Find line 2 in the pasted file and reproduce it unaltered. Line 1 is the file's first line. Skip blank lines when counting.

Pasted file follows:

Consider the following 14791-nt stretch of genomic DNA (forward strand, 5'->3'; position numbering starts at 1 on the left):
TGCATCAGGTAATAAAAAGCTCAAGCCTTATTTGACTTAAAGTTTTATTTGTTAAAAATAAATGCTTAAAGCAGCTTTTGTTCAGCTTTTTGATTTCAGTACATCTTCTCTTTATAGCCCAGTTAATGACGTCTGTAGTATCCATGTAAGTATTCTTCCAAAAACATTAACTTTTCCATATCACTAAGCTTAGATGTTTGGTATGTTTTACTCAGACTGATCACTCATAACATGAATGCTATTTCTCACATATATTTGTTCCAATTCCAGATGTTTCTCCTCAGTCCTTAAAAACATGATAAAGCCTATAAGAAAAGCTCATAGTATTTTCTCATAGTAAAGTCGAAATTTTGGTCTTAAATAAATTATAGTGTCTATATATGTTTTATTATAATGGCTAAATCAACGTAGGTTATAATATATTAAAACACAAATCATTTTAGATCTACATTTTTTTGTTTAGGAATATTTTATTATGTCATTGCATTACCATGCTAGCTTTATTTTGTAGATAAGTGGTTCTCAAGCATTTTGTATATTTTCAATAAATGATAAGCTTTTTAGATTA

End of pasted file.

TGCATCAGGTAATAAAAAGCTCAAGCCTTATTTGACTTAAAGTTTTATTTGTTAAAAATAAATGCTTAAAGCAGCTTTTGTTCAGCTTTTTGATTTCAGTACATCTTCTCTTTATAGCCCAGTTAATGACGTCTGTAGTATCCATGTAAGTATTCTTCCAAAAACATTAACTTTTCCATATCACTAAGCTTAGATGTTTGGTATGTTTTACTCAGACTGATCACTCATAACATGAATGCTATTTCTCACATATATTTGTTCCAATTCCAGATGTTTCTCCTCAGTCCTTAAAAACATGATAAAGCCTATAAGAAAAGCTCATAGTATTTTCTCATAGTAAAGTCGAAATTTTGGTCTTAAATAAATTATAGTGTCTATATATGTTTTATTATAATGGCTAAATCAACGTAGGTTATAATATATTAAAACACAAATCATTTTAGATCTACATTTTTTTGTTTAGGAATATTTTATTATGTCATTGCATTACCATGCTAGCTTTATTTTGTAGATAAGTGGTTCTCAAGCATTTTGTATATTTTCAATAAATGATAAGCTTTTTAGATTA